In this project, we will combine existing systems that monitor malaria in people who attend local clinics in the Philippines with more sensitive diagnostic methods to see who is infected and who has recently been exposed to malaria. We will use the data from the clinics and cutting edge mapping techniques with tablet computers to identify where people live, so that we can see where infections are occurring. We will give this information to the Philippines National Malaria Control Programme so that they can target the area for control. We will perform these activities regularly at health facilities and continually update the maps. This will allow us to identify new areas of infection and check that targeted areas remain low.

We will work closely and continually with the control programme and health facility staff to see if the approach we are promoting is acceptable and how it might be improved. The goal is to develop an approach that can be easily absorbed into the existing health system using more modern approaches, and ultimately to help the Philippines eliminate a deadly and costly disease - and potentially to help other countries and regions achieve the same.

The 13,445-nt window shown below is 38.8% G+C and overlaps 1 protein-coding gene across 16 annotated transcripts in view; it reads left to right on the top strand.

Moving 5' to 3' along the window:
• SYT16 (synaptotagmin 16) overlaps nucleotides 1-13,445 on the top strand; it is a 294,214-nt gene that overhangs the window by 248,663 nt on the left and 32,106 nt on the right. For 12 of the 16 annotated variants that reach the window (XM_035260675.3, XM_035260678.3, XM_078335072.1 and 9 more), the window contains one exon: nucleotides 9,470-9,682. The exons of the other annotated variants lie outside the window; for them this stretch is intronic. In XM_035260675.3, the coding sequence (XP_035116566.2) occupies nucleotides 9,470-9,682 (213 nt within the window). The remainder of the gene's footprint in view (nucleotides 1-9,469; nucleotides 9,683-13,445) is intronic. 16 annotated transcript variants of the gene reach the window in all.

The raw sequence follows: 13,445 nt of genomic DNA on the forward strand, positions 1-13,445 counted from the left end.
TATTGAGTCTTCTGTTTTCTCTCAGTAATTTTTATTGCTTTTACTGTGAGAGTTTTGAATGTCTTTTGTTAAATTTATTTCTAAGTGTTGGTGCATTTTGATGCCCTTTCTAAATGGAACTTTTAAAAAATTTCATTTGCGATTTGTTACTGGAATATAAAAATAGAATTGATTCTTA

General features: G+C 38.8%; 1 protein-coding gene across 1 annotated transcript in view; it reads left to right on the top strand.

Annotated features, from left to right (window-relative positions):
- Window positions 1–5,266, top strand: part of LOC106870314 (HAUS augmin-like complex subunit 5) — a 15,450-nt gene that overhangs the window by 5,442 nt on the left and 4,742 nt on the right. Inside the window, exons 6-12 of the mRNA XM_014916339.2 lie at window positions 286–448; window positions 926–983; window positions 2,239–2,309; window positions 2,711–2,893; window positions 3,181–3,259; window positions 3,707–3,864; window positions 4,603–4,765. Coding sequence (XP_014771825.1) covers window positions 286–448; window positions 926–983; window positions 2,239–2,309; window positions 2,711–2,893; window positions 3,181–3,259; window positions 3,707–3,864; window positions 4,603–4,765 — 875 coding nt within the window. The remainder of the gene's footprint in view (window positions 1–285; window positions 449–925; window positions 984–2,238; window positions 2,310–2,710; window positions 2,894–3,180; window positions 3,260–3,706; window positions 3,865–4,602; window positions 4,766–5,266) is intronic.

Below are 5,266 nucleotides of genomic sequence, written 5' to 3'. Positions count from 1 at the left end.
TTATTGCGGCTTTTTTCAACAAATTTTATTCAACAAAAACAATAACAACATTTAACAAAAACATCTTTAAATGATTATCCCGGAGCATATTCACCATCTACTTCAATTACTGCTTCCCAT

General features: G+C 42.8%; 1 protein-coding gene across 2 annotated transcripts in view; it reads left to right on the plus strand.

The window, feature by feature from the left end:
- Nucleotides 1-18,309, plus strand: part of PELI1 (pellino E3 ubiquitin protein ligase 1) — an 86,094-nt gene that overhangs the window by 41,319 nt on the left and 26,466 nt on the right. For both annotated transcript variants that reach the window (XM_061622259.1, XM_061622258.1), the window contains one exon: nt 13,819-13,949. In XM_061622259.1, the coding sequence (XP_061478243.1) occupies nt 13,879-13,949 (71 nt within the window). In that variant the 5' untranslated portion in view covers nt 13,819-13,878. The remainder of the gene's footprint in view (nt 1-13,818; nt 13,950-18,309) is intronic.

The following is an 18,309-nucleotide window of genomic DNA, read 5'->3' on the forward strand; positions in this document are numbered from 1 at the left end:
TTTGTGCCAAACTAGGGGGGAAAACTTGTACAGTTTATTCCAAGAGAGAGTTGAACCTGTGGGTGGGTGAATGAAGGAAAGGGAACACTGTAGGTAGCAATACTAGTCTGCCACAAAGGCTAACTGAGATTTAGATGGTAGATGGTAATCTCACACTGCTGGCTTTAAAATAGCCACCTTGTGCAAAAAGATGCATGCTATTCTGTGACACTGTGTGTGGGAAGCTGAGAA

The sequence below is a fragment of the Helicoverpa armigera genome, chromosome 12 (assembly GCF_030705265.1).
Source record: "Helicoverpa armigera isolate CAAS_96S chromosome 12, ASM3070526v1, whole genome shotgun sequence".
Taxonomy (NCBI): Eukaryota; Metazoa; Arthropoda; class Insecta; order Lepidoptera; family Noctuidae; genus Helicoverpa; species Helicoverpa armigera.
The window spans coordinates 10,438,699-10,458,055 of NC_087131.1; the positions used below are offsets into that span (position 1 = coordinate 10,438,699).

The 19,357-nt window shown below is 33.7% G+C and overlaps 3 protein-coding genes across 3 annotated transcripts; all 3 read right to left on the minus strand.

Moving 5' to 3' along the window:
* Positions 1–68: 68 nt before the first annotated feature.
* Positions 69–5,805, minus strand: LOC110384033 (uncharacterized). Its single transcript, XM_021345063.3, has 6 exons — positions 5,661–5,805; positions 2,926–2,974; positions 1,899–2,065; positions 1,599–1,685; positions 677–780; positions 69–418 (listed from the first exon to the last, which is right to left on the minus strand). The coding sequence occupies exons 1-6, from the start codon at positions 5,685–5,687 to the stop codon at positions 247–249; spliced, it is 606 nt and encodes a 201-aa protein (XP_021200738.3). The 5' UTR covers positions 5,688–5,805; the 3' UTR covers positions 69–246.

The project also aims to build human capacity in the Philippines in serological and molecular surveillance, data analysis, epidemiology, spatial studies and health systems research. The international collaboration provides a unique opportunity to develop and evaluate malaria burden measurement tools, allowing for novel strategies in a region of diverse and complex epidemiology, in which the rapid advances being made on elimination require great input in research and innovation.